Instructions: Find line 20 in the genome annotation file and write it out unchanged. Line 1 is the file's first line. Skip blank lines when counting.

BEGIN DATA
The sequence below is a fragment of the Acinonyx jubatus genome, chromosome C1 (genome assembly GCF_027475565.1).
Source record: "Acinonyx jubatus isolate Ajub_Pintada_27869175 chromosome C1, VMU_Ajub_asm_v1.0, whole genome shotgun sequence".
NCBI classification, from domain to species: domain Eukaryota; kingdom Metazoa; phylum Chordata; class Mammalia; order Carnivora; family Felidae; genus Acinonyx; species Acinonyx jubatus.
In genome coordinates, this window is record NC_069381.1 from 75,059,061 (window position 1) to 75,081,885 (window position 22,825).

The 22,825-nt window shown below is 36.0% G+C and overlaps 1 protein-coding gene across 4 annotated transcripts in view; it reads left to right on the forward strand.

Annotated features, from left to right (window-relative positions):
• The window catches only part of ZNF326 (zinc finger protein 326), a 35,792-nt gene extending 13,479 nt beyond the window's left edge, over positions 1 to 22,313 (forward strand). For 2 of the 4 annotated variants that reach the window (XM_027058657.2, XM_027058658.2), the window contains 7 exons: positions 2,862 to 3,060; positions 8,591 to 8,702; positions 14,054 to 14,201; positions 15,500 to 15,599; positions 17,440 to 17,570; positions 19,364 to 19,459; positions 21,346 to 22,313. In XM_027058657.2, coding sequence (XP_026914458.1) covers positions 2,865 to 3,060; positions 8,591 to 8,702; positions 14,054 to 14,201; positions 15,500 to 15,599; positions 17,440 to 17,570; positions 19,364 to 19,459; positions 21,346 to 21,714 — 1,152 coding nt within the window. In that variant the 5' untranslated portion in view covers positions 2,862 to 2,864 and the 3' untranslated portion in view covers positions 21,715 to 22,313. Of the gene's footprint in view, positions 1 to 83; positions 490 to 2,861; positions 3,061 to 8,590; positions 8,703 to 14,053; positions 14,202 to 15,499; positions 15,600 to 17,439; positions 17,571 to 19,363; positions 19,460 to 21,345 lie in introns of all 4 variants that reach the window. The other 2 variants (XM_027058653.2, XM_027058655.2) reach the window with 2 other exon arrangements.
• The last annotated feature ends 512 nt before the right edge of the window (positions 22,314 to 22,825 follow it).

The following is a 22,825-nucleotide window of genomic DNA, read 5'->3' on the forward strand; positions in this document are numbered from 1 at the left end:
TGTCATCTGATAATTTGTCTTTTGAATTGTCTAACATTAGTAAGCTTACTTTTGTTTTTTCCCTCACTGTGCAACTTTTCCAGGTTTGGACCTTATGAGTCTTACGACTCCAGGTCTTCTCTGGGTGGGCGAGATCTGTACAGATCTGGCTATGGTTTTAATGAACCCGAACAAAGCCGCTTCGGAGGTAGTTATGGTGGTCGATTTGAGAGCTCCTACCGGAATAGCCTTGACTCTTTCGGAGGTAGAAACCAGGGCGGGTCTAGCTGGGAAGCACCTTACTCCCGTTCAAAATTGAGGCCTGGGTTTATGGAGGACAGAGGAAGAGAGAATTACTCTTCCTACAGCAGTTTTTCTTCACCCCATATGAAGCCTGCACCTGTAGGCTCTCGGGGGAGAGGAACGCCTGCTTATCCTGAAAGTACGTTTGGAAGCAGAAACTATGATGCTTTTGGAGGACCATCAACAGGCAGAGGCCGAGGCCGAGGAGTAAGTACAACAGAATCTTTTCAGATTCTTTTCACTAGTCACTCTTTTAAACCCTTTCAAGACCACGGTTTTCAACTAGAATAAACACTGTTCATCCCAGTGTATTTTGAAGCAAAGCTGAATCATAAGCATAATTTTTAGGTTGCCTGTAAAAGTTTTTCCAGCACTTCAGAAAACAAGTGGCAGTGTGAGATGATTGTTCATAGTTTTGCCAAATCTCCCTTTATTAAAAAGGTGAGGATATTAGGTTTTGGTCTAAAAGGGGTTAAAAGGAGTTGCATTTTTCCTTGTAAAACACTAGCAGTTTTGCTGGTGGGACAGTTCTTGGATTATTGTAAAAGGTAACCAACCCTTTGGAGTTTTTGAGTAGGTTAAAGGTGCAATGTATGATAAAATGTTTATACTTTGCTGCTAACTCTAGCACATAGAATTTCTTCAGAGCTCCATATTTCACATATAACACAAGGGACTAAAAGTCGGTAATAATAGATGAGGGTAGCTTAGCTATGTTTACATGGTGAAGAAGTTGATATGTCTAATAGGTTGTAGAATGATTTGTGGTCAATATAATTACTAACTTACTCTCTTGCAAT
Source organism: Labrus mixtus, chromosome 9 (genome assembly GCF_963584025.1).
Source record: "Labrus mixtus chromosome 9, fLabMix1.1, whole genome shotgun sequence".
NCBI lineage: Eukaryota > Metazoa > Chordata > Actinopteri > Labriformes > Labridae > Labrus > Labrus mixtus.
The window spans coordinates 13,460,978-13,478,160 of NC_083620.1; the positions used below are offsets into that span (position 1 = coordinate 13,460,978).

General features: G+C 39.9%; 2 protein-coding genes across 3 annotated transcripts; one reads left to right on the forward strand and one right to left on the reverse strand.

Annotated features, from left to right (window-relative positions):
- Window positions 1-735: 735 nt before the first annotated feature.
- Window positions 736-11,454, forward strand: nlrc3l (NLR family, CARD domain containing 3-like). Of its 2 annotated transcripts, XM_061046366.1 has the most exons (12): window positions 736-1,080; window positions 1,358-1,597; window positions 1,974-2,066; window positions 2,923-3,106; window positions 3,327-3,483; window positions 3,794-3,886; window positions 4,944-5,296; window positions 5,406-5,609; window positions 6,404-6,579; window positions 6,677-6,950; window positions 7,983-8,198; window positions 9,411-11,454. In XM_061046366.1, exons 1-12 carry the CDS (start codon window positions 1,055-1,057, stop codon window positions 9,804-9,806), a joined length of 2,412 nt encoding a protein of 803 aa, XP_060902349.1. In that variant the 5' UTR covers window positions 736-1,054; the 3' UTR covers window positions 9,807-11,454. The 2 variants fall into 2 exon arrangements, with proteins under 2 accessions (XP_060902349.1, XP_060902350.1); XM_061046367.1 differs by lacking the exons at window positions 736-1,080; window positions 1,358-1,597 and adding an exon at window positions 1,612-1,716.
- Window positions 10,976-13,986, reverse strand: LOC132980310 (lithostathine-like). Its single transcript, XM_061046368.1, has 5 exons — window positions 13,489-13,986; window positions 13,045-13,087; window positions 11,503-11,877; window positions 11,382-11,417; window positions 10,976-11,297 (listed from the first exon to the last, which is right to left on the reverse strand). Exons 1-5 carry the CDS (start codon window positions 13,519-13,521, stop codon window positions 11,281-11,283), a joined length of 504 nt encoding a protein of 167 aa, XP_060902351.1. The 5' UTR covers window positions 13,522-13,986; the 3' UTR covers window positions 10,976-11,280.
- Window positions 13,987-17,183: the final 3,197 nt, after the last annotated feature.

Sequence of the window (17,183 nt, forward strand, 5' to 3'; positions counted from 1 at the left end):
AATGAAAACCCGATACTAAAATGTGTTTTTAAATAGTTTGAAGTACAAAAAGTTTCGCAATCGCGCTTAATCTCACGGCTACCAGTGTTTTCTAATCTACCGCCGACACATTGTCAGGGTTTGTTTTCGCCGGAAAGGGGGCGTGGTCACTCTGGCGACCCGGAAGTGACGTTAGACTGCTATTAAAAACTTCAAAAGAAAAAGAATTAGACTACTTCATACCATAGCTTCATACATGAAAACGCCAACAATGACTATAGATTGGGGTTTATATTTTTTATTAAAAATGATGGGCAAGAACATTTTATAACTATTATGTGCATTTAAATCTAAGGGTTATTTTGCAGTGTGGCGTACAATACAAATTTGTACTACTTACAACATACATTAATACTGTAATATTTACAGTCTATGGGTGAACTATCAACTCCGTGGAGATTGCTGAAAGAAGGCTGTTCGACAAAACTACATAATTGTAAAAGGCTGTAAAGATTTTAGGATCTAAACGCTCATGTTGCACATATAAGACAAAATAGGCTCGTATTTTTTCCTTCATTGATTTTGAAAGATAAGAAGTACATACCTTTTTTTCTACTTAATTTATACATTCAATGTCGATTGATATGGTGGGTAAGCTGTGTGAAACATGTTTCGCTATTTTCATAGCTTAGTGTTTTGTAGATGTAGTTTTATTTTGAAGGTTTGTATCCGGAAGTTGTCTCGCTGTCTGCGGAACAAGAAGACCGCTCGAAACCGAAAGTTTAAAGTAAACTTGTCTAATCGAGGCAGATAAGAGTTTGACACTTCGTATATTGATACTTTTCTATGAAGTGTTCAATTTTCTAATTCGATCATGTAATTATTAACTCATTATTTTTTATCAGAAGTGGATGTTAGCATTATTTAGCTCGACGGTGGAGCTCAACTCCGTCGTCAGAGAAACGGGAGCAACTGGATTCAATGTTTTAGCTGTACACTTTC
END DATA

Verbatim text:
- Window positions 13,987-17,183: the final 3,197 nt, after the last annotated feature.